By Easton Smith
I was born in 1989, the same year that Francis Fukuyama published his essay, “The End of History?” The Berlin Wall fell that year, collapsing history (such a delicate thing, after all) underneath it. It was final: Liberal democracy and global capitalism were the inevitable tide to raise all boats. My whole life was to be post-historical.
As a young boy, adults talked to me daylong about my future, but never my past. Past was irrelevant at the end of history, and I was a child anyway. I had not lived long enough to have past, it was assumed. I began in the present moment and just osmosed into my long, uncomplicated life to come.
But still, I had these odd memories. I remembered finding my mother sad, head-cocked, staring at the wall with her nasty, ice-cubed orange juice in hand. I remembered bullies saying big words that didn’t feel safe. I remembered hearing about Kosovo. Bomb sounded historical to me. I had learned of the atom bomb that ended World War II. Old history, Grandpa’s dad old, so old that it seemed too far away to touch me at all.
But then, bombs were back one day after those planes hit the towers and everyone somberly adult-agreed that history was here again. “This is history,” they said, and I believed it. War, climate change, oil, dictators, democracy, I counted the history on my fingers. The world was suddenly soiled with history. By the one-year anniversary of the terrorist attack, I was thirteen and firmly historical.
When I was fourteen, my dad sat me down, read me some of the lyrics from the booklet of a punk CD that he had found in my bedroom (“Hey, Dad, fuck you! Hey, Dad, fuck you!” he read in deadpan), and asked me why I was depressed. I wasn’t depressed, I told him, just angry and not sure that anything mattered, especially school. “But what about your future?” he asked. I retorted, “Look at the world!”
Now, 27 years to the day from the fall of the Berlin Wall, Hillary Clinton conceded the presidency to Donald Trump: “This is painful, and it will be for a long time. … I still believe in America, and I always will. And if you do, then we must accept this result and then look to the future.” But the people have spoken, those who voted and the many more who stayed home. They are tired of having some parent tell them to just believe, to always look ahead. History is here. They are hungry for it, even if it means the death of the future.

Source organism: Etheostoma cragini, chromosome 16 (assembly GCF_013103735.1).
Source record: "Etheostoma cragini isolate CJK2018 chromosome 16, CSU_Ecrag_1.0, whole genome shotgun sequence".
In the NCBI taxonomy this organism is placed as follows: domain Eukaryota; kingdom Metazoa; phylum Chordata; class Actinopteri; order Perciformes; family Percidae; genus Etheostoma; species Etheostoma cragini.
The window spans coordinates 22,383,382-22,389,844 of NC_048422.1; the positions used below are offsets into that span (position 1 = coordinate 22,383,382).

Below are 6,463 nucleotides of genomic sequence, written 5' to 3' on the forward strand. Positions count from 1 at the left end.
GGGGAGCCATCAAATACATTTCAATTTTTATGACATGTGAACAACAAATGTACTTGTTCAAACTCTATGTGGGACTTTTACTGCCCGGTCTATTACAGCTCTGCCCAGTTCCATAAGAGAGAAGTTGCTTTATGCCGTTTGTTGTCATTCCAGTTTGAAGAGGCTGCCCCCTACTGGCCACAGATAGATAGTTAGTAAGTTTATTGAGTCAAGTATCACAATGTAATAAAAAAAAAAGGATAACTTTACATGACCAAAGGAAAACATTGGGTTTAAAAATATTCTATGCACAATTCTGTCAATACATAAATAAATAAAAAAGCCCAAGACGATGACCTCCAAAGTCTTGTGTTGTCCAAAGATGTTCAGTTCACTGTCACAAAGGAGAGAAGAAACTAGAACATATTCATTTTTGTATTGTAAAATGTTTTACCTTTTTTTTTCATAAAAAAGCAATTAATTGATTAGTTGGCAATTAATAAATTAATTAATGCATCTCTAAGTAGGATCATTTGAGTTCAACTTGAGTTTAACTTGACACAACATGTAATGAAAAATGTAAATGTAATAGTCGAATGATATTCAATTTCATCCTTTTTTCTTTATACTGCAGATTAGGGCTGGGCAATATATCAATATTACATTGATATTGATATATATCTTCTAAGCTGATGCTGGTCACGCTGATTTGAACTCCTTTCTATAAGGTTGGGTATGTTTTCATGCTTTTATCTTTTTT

In Autobiography of Red, Anne Carson introduces the Greek poet Stesichoros (630-555 BC). According to Carson, before Stesichoros, certain adjectives were innately stuck to their subjects, like periodic numbers to minerals. Oxygen is always 8, just as to the Greek poets blood was always black, kidneys were always white. But Stesichoros wrote to “undo the latches.” For him, “there was nothing to interfere with horses being hollow hooved. Or a river being root silver. Or a child bruiseless.” Stesichoros, Carson writes, “released being. All the substances in the world went floating up.”
Our president-elect is a pre-Stesichorosian poet. He whips up digressive tales of Crooked Hillary and Lyin’ Ted Cruz, flat characters that are shackled to their adjectives. His narrative arcs follow familiar paths: us/them, big/small, winner/loser. He is a storyteller of the oral tradition, meandering, playing to his audience, but always returning to our favorite myth, where the villain’s name can be screamed out in unison by the audience with the adjectival cue, and the good guys (our guys) always win huge. The substances of the world fall back down.